Author's Notes on the Last Story

While I do reserve some space before the stories on my blog for comments, I tend to steer away from using that space to comment or critique my work. And believe me, I do plenty of self-critiquing. But I like to stay quiet about it until after people have read it. This is for two reasons.

First off, I don't want to color anyone's opinion of my work with my own opinion of it. If I post a story and preclude it with, "This piece is kind of meh," then some of my kind readers are likely to respond with, "Oh, no, it's not! It's far better than anything I could come up with!"* while other readers are going to find themselves nitpicking for "meh." Likewise, if I post that I'm really happy with a piece I've done, some people are going to pat me on the head when I don't deserve head-pats, and others are going to dedicate themselves to looking for flaws. But I want people to read my stuff on its own merit, without any worry of pre-conceived thoughts on how they should approach it.

The second reason is because I want to make sure I can accurately gauge my own work myself. As demonstrated above, posting my opinions of my own work prior to allowing people to read it skews the feedback I get, which is ultimately unhelpful when I'm trying to get a feel for how other people are interacting with my story. However, if I don't have a good gauge of my own talents, even the best feedback isn't necessarily going to help me fix the flaws. So I try to stay on top of that.

And while this blog itself stays pretty quiet in the comments section, I do receive feedback via other sources fairly frequently.

So... this last story.

True horror is one of those genres that I never quite manage to get into. I find many horror movies to be TERRIBLY cheesy, even if they are considered good by market standards or manage to successfully creep me out for the next few days. So, if I want to get into horror, it has to be mixed with something else such that the horror is coincidental to the situation rather than the point of the story. For instance, the Alien franchise may be technically a monster movie, but much of it is wrapped in a story of mystery, action, and space exploration that just happens to go terribly wrong because xenomorphs are terrifying by human standards. (I'm sure they find each other to be somewhat charming.) Every time a movie in the franchise succumbs to going, "BLARGH!!! WE ARE ALIENS FEAR US!!!" I find myself raising an eyebrow and yawning.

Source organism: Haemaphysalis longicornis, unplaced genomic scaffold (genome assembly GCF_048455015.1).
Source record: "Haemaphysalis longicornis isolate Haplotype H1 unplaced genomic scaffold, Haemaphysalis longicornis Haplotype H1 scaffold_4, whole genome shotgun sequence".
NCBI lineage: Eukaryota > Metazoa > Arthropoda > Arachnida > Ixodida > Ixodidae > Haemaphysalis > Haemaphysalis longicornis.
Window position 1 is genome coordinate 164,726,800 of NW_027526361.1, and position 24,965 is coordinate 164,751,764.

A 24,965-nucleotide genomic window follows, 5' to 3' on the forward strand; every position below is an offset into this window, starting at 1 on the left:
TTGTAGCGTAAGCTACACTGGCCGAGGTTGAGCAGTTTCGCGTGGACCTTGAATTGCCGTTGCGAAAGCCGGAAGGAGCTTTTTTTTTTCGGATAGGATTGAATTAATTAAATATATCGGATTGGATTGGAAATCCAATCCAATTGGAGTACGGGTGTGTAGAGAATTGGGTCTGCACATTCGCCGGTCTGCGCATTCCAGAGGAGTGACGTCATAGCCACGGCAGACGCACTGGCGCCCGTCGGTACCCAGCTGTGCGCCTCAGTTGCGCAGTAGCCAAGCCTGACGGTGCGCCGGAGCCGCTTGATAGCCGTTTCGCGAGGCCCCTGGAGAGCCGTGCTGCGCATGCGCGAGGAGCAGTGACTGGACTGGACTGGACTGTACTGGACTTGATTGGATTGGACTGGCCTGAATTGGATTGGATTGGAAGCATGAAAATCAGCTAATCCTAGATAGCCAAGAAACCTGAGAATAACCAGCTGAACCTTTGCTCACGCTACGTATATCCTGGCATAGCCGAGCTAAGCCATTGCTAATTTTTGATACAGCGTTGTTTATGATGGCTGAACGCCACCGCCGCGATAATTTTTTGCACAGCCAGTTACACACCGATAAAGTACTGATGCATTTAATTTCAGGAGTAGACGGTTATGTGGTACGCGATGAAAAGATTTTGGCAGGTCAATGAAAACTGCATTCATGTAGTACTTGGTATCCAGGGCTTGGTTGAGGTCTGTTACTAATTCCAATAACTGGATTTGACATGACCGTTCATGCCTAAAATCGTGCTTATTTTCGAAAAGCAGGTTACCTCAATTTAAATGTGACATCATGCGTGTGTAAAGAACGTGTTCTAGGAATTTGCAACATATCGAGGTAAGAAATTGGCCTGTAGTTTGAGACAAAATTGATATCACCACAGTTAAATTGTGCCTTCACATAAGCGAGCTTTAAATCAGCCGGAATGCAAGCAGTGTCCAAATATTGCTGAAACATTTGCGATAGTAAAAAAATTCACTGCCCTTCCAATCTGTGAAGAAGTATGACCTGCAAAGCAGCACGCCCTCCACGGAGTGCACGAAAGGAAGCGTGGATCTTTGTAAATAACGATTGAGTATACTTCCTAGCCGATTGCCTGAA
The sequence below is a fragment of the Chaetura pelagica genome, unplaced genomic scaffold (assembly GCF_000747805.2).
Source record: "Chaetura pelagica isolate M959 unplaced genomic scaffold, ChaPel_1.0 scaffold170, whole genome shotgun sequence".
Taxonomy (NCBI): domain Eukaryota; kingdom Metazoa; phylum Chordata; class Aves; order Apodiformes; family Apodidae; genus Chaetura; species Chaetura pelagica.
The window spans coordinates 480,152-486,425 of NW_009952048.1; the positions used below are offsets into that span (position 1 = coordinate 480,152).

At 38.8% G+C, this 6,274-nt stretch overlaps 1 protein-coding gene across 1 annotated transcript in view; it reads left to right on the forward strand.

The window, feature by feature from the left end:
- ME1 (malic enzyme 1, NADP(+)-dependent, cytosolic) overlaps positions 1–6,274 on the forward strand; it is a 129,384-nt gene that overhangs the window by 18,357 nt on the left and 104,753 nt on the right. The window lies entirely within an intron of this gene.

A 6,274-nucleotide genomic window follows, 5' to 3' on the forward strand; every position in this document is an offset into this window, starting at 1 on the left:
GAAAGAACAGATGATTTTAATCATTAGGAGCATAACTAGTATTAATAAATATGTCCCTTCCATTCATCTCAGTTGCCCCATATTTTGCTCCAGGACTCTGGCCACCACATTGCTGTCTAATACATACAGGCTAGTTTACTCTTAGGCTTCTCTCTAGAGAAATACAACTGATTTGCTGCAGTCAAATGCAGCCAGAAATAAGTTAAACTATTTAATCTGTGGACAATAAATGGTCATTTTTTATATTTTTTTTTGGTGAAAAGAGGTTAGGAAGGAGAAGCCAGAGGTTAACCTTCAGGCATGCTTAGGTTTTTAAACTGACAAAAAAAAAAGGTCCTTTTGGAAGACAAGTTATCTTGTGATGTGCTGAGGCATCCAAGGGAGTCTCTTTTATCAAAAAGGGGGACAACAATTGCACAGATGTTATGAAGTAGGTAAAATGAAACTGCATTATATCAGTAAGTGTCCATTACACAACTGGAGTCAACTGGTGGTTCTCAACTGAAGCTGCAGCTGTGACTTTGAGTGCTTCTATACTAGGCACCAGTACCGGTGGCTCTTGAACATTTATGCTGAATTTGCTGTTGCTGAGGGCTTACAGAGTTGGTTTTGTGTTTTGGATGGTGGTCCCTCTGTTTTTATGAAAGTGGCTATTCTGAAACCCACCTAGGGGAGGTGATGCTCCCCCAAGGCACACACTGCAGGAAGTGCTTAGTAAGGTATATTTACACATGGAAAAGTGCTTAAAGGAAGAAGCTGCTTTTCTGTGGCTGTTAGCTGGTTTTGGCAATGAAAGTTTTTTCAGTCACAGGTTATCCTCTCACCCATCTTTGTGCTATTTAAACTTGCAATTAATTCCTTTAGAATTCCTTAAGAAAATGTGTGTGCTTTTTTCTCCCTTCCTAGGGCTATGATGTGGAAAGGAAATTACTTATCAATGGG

Of course, this opinion of horror comes up in my writing. Neither of the two "horror stories" I did last year are truly horrifying in my opinion, but instead they simply have strong dark undercurrents. But if someone were to ask me what the best horror story is currently on this blog, I'd probably direct them to the one I labeled "dark fantasy."

Such is my relationship with horror.

So, when I sat down to write this last story, which was always intended to be a more pure form of horror, I had to figure out how to approach it. And I decided the premise reminded me of nothing so much as a plot to one of those terrible horror movies of the late 90's that is built with a target audience aged 12-17. And so that's what I tried to write.

Of course, most of my audience is decidedly not aged 12-17. Which means I kind of expect most of them to react with abject horror not at the premise of the story so much as at the horrible text speak that a few of the characters use. And, based on the feedback I'm getting, that's prettymuch exactly how you guys are reacting. As for overall liking or disliking the story... well, YMMV, as they say. Though I imagine it correlate how much you like terrible horror movies from the late 90's.

*I am strongly of the opinion that some of the least helpful feedback anyone can provide on a work of art is, "It's better than anything I could do," and secretly harbor desires to smack people when they tell me this, even if it's true.

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